How did the great wall contribute to China’s historic characterization of being isolated?
The great-wall of China was built between 5th Century and 16th century BC. Its purpose was to protect the borders of China, especially the Northern borders, during successive dynasties. The construction of the wall came as a result of a desire to protect states that had come up in China as a consequence of the fall of Zhou kingdom. The wall would hence cut out the land from its neighbors because of limited access.
Although the wall protected China from its enemies, it had the effect of isolating it from the others. China was formerly thought to follow a traditional lifestyle isolated from the rest of the world. Traditional culture prevented progress (Bol, nd). China viewed itself as to be the larger world and, therefore, refused to accept any influence from outside. The great wall served the purpose of enhancing this isolation. Though intended for protection against invasions, the wall meant that interactions with the outside world would be limited. With this limited interactions, the Chinese would stick to themselves and follow their unique culture.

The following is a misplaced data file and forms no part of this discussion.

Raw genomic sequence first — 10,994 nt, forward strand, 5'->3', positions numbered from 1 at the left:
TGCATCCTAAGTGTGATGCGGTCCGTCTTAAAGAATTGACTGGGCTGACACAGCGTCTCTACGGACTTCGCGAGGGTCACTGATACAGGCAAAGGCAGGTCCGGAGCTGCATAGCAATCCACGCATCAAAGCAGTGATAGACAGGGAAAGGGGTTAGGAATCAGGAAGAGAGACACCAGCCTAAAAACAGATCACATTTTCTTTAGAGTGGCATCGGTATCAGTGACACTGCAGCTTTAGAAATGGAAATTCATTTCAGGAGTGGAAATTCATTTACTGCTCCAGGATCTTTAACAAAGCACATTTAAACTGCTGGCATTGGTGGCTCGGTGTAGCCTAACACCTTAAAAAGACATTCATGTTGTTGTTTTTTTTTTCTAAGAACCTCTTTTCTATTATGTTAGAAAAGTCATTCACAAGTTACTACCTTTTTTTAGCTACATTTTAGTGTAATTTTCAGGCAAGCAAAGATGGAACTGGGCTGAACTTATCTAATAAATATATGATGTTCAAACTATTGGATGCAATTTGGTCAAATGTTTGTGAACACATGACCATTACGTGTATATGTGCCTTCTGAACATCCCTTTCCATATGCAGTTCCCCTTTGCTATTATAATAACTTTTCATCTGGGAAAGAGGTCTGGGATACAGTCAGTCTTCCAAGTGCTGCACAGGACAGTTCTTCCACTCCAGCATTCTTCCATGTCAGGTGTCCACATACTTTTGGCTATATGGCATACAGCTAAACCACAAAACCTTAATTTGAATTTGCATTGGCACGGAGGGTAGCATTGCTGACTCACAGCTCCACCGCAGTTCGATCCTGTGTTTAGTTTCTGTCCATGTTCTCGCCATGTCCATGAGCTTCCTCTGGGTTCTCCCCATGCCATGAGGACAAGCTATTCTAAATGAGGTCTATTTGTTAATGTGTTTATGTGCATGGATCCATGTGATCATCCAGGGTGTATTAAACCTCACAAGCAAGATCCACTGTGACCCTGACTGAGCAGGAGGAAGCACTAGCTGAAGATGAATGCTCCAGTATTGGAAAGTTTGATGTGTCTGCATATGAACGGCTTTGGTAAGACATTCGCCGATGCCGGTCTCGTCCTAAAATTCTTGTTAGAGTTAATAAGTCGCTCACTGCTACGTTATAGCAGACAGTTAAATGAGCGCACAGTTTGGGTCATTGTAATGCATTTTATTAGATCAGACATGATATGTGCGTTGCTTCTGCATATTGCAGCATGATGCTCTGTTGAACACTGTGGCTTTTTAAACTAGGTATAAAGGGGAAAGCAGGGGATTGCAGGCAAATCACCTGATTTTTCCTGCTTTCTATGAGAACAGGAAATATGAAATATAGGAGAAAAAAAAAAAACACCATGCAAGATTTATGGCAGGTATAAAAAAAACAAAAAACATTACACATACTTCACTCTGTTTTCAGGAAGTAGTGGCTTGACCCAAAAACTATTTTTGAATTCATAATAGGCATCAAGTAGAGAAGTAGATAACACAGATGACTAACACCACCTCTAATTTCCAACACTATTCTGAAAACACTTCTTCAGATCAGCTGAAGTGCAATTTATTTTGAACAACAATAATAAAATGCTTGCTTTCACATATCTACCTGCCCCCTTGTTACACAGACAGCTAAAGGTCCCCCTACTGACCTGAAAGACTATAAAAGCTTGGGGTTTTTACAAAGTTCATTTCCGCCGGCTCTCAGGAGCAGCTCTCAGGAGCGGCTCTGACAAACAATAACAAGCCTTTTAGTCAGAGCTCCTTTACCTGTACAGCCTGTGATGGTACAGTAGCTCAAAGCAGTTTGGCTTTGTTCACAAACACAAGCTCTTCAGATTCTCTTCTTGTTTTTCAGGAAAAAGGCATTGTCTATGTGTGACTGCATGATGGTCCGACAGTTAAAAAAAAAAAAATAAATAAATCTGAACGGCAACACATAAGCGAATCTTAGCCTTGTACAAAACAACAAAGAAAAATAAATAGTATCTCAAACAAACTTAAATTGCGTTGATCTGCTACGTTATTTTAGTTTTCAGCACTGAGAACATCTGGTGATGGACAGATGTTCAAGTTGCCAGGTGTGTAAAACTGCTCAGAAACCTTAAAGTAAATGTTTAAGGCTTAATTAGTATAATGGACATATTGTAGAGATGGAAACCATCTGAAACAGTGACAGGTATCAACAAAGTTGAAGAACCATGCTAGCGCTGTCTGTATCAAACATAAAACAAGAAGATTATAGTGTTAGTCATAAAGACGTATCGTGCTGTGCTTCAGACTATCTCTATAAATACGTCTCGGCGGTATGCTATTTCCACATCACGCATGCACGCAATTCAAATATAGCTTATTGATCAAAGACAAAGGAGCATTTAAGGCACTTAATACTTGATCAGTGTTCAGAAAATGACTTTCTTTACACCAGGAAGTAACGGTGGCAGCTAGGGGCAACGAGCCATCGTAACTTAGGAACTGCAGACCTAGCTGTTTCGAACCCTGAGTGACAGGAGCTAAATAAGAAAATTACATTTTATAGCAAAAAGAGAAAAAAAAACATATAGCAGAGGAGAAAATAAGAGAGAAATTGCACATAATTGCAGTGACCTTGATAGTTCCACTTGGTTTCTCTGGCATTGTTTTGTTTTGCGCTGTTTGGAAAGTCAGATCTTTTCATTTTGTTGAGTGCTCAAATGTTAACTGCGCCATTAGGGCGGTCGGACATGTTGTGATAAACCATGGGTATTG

Some argue that most of the dynasties believed accepting outside influence was like admitting that there was a larger world than China (Bol, nd). So to maintain their belief that they were the larger world, they shunned any external influence. Of course, the wall would prove to be of great significance in placing the people of China together and preventing others from accessing the states of China. With this limited interaction with the outside world, it would mean that the Chinese culture would remain intact free from any influences from other cultures. They would also not have their influence on others, although China did have influence outside its walls.